11 September 2007 Quantum dot solar concentrators: an investigation of various geometries
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Abstract
A Quantum Dot Solar Concentrator (QDSC) is based on the Luminescent Solar Concentrator (LSC), a concept first introduced in the 1960s. LSCs consist of a flat plate of polymer material doped with a luminescent dye. A percentage of incident insolation, absorbed and re-emitted by the dye molecules is trapped inside the plate by total internal reflection. Reflective material situated on three of the edges and the back surface increases the trapping efficiency of the plate. Through successive reflection events light is concentrated onto a photovoltaic (PV) cell positioned on the fourth edge of the plate. Degradation of luminescent dyes prevented LSCs from being fully developed. A QDSC replaces luminescent dyes with semiconductor nanocrystals known as quantum dots (QDs). Passivation of QD cores with shells of higher band gap material is expected to provide increased stability. QDs offer further advantages such as broad absorption spectra to utilize more of the solar spectrum and size tunability that allows spectral matching of the QDs emission to the peak efficiency of PV cells. Small-scale QDSCs have been fabricated using QDs bought commercially. The QDs have an emission wavelength of 600nm, close to the peak efficiency of a typical silicon PV cell. The systems were electrically characterized using a 4 cm monocrystalline PV cell optically matched to the QDSC edge with silicon oil. To investigate the effect of shape and size on concentrator efficiency, four different sized quadratic, two triangular and three circular QDSCs of various diameters were fabricated.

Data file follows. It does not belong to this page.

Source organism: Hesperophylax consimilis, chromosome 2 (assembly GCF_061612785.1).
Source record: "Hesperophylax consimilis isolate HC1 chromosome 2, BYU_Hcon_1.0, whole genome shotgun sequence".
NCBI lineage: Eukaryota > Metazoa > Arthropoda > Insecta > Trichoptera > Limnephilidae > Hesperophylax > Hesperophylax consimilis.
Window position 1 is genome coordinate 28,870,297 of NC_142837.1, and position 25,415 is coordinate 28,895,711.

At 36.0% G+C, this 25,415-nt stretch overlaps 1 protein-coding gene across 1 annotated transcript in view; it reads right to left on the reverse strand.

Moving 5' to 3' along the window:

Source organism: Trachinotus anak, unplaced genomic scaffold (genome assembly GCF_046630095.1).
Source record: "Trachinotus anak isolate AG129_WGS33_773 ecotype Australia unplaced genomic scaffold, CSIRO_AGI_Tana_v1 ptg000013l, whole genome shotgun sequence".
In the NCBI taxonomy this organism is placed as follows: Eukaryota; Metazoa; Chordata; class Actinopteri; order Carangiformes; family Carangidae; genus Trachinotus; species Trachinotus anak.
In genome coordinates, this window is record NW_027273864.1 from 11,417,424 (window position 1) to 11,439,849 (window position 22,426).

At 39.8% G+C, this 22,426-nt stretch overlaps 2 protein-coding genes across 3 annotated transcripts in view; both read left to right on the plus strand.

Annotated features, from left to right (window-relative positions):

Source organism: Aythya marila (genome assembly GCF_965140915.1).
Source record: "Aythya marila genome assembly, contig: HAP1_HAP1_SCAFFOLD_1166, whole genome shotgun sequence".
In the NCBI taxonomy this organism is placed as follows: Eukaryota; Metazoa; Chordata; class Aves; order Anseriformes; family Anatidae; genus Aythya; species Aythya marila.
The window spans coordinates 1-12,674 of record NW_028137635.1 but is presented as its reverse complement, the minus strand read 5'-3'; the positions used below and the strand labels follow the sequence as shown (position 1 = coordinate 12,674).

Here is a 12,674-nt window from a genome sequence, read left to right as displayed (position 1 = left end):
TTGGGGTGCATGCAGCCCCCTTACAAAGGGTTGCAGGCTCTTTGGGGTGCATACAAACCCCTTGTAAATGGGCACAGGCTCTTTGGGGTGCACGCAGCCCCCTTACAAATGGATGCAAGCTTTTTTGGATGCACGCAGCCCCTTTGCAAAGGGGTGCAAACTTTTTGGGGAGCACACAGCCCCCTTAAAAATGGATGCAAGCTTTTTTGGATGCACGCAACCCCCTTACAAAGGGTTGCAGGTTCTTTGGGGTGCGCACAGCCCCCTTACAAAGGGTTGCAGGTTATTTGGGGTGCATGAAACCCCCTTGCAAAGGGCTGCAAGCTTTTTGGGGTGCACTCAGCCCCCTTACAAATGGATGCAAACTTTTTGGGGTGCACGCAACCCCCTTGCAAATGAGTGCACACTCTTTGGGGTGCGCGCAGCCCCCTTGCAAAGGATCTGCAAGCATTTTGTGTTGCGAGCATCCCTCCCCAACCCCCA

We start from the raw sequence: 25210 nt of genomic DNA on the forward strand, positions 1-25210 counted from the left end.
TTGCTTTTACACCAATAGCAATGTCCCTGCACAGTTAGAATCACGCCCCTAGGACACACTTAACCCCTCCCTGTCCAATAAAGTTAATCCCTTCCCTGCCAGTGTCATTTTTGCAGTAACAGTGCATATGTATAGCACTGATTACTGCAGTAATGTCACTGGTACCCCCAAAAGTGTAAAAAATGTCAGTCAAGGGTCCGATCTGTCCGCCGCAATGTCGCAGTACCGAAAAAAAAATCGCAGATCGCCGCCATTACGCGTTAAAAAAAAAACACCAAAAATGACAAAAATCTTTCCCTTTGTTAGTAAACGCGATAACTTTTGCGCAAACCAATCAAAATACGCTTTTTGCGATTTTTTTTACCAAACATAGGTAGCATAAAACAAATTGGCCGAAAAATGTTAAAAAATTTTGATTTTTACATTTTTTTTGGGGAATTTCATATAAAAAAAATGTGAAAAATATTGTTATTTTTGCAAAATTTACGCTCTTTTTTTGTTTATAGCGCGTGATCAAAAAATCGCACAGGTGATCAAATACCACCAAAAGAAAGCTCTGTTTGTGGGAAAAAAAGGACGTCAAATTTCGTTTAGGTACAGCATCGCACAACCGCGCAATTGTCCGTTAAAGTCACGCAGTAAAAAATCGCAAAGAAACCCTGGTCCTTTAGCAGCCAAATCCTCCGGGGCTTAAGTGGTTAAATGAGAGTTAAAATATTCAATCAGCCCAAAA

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Brenda Rowan, Sarah McCormack, John Doran, Brian Norton, "Quantum dot solar concentrators: an investigation of various geometries", Proc. SPIE 6649, High and Low Concentration for Solar Electric Applications II, 66490A (11 September 2007); doi: 10.1117/12.733572; https://doi.org/10.1117/12.733572
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